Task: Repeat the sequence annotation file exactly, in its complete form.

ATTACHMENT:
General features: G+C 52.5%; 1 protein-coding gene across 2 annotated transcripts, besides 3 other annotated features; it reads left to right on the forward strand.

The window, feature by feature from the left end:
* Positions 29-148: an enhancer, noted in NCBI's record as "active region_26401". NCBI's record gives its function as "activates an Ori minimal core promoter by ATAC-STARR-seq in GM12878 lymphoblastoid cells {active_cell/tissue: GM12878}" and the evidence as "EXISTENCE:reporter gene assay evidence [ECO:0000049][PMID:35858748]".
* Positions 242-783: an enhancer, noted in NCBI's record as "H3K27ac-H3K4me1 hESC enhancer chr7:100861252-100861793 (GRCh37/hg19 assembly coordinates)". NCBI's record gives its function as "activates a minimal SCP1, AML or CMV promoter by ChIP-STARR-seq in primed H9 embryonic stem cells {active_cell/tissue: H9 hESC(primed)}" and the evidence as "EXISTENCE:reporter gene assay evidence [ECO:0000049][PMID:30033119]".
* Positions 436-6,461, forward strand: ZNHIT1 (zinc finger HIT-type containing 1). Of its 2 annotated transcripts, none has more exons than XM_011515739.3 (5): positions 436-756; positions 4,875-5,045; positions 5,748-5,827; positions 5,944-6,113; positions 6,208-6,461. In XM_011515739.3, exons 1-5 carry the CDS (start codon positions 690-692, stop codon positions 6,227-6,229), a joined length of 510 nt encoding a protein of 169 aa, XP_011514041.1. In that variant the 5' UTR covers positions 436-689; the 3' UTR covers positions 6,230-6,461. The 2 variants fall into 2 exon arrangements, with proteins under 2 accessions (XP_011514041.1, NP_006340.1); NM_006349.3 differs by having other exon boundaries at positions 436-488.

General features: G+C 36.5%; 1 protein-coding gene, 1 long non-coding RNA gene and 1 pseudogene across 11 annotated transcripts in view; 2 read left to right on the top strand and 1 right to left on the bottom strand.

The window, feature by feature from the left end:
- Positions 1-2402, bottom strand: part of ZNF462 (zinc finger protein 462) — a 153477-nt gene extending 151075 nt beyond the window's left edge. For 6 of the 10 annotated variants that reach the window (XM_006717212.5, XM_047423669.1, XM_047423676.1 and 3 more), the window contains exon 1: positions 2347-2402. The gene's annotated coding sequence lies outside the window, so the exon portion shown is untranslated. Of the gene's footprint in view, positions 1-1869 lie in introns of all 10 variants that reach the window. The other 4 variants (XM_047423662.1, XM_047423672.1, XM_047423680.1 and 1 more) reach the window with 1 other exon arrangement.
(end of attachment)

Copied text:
General features: G+C 52.5%; 1 protein-coding gene across 2 annotated transcripts, besides 3 other annotated features; it reads left to right on the forward strand.

The window, feature by feature from the left end:
* Positions 29-148: an enhancer, noted in NCBI's record as "active region_26401". NCBI's record gives its function as "activates an Ori minimal core promoter by ATAC-STARR-seq in GM12878 lymphoblastoid cells {active_cell/tissue: GM12878}" and the evidence as "EXISTENCE:reporter gene assay evidence [ECO:0000049][PMID:35858748]".
* Positions 242-783: an enhancer, noted in NCBI's record as "H3K27ac-H3K4me1 hESC enhancer chr7:100861252-100861793 (GRCh37/hg19 assembly coordinates)". NCBI's record gives its function as "activates a minimal SCP1, AML or CMV promoter by ChIP-STARR-seq in primed H9 embryonic stem cells {active_cell/tissue: H9 hESC(primed)}" and the evidence as "EXISTENCE:reporter gene assay evidence [ECO:0000049][PMID:30033119]".
* Positions 436-6,461, forward strand: ZNHIT1 (zinc finger HIT-type containing 1). Of its 2 annotated transcripts, none has more exons than XM_011515739.3 (5): positions 436-756; positions 4,875-5,045; positions 5,748-5,827; positions 5,944-6,113; positions 6,208-6,461. In XM_011515739.3, exons 1-5 carry the CDS (start codon positions 690-692, stop codon positions 6,227-6,229), a joined length of 510 nt encoding a protein of 169 aa, XP_011514041.1. In that variant the 5' UTR covers positions 436-689; the 3' UTR covers positions 6,230-6,461. The 2 variants fall into 2 exon arrangements, with proteins under 2 accessions (XP_011514041.1, NP_006340.1); NM_006349.3 differs by having other exon boundaries at positions 436-488.

General features: G+C 36.5%; 1 protein-coding gene, 1 long non-coding RNA gene and 1 pseudogene across 11 annotated transcripts in view; 2 read left to right on the top strand and 1 right to left on the bottom strand.

The window, feature by feature from the left end:
- Positions 1-2402, bottom strand: part of ZNF462 (zinc finger protein 462) — a 153477-nt gene extending 151075 nt beyond the window's left edge. For 6 of the 10 annotated variants that reach the window (XM_006717212.5, XM_047423669.1, XM_047423676.1 and 3 more), the window contains exon 1: positions 2347-2402. The gene's annotated coding sequence lies outside the window, so the exon portion shown is untranslated. Of the gene's footprint in view, positions 1-1869 lie in introns of all 10 variants that reach the window. The other 4 variants (XM_047423662.1, XM_047423672.1, XM_047423680.1 and 1 more) reach the window with 1 other exon arrangement.